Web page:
AI artists: a change to how we value art?

The Turing Test, a famous thought experiment designed to prove the existence of human intelligence in a computer, depends on a computer being able to successfully convince a (human) observer that it is human.  But what if, one day, you were told that the entirety of world art had been produced by artificial intelligence (AI). Would that change anything for you? 

I’m glad to be able to report that humans have in fact created the vast majority of paintings. Nonetheless, for decades, we have had the capacity to program computer algorithms to generate images. This, however, is old news. In the last few years though there has been an additional major breakthrough. Algorithms now ‘learn’ on their own and thus take an additional autonomous step – completely removed from the artist – before generating an image. The algorithms no longer simply follow a set of rules, but instead ‘learn’ an aesthetic by analysing images, and then use them to generate their own versions. [1] In actuality, the process is not this simple, and the artist is of course involved in choosing images for input and output at either end. Nevertheless, it feels like something is different this time. Indeed, when the first ever AI original painting was sold in 2018, Christie’s noted that it was: “not the product of a human mind…It was created by artificial intelligence, an algorithm defined by [an] algebraic formula.”

“Portrait of Edward de Bellamy” by Obvious (collective), the first AI original painting ever sold

But maybe this distinction is artificial. After all, what’s really different? Maybe, I might think, the difference is that the method is completely new. I might, for example, hypothesise that it’s the first time a machine has created a piece of art. But that can’t be it. After all, many installations since the 60s have consisted of objects generated by machines. A local Glasgow example is Ellie Harrison’s ‘The History of Financial Crises, in which a row of popcorn machines go off at pre-calculated times during the day. Or maybe, I could say, the difference is that there is a step in the method completely removed from a human mind? To put it in Kantian terminology: a non-human faculty (something like a potential, or a power) has created, or contributed to creating, the art. But that can’t be it either. For one thing, what should we count as a step removed from the human mind? Should a paintbrush count as such a step? Should a 15th C Italian Renaissance painter’s apprentice?  Also, how should we think about animal art here? Throughout history, humans have coaxed animals into creating art – for example, I recently saw a beautiful painting of an elephant painted by an elephant!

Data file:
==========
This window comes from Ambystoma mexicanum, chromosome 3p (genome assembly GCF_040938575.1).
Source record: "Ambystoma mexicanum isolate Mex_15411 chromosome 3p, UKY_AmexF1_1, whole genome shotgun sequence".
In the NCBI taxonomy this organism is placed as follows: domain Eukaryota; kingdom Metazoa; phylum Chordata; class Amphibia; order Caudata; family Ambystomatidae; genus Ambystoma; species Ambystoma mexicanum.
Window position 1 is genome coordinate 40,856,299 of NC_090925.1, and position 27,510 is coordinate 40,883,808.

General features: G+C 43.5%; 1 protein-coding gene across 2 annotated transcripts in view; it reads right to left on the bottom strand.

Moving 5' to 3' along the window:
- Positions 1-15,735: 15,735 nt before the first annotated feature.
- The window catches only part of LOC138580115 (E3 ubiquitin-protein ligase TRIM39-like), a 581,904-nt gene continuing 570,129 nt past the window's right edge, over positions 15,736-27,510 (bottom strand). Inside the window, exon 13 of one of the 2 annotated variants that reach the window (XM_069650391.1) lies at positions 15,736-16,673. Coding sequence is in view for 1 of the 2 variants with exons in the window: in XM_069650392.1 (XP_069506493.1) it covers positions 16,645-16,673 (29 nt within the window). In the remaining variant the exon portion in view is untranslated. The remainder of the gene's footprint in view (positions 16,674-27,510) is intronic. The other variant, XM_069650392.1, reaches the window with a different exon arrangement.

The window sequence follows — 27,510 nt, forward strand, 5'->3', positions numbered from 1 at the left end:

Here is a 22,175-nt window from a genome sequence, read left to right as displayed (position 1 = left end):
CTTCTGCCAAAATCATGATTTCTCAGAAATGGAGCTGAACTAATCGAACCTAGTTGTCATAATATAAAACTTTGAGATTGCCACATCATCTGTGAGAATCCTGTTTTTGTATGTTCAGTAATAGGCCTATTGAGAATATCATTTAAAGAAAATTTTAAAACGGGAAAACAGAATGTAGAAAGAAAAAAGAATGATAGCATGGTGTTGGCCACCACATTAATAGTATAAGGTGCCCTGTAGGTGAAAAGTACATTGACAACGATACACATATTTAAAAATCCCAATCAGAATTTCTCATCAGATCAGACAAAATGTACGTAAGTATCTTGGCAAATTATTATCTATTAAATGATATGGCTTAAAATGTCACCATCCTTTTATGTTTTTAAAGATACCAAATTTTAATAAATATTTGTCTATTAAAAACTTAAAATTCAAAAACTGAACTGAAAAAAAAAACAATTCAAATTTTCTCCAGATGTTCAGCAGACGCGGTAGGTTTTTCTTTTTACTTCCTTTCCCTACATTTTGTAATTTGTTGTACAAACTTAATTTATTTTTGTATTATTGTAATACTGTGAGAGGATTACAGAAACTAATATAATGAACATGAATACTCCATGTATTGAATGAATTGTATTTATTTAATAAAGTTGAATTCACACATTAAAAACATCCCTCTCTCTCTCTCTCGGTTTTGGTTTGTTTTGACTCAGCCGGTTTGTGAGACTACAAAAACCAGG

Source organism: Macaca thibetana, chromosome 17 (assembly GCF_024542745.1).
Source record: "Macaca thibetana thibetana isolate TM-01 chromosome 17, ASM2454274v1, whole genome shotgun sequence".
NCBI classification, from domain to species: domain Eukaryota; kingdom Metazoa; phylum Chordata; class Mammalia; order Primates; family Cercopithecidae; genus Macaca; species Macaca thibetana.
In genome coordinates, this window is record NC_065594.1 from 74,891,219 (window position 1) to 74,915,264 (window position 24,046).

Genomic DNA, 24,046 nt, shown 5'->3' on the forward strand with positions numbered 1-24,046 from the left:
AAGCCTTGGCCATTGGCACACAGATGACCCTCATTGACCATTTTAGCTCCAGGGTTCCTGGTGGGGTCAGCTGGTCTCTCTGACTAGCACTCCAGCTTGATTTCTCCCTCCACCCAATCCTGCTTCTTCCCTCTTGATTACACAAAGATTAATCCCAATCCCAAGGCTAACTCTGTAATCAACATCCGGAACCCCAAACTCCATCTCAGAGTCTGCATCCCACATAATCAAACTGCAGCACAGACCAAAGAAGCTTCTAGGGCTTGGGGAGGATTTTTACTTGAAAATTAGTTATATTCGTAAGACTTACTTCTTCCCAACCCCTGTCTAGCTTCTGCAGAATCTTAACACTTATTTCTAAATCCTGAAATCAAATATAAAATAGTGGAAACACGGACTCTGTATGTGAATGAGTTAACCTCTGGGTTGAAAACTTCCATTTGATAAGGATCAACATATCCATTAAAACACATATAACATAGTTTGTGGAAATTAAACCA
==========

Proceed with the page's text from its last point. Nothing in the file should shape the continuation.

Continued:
“The History of Financial Crises” by Ellie Harrison

“Rose” by Suda (the elephant)

As fun as it is, the game of compartmentalising artistic methodologies can become silly and overly theoretical: the truth is, artistic methods are never clear-cut, and all exist on a messy continuum. More interesting, at least to me, is how the existence of new AI original art might bear on aesthetic evaluation – which is to say which artistic qualities constitute aesthetic value. To speak plainly, a question that asks what makes good art good. I think there is good reason to think that the development of AI original art does bear on aesthetic evaluation. Furthermore, if you answered yes to my original question about the hypothetical world in which all art was created by AI, the likelihood is that you do too. 

Honestly, I’m not entirely sure why I think AI original art bears on aesthetic evaluation. But I’ll leave you with one idea. If you believe that artistic value partially lies in the intention of its creator, this might be why you think that AI art is worthless, or at least less good than its human counterpart. 

If you have any insights or relevant reading on this topic, I would love to hear from you. You can reach me at If you’re interested in this area and want to find out more, please visit Glasgow University’s Philosophy Podcast, Thoughts, as the topic will definitely be discussed on the show soon.



Image 1, “Portrait of Edward de Bellamy, Obvious (collective),

Image 2, “The History of Financial Crises”, Ellie Harrison,

Image 3, “The Rose”, Suda,

  • [1] ELGAMMAL, A., 2020. AI Is Blurring The Definition Of Artist. [online] American Scientist. Available at: <> [Accessed 26 August 2020].

Published by Hamish Stewart

Hamish is in his final year at Glasgow studying philosophy. He is the Convenor and co-host of the University's Philosophy Podcast, 'Thoughts'.

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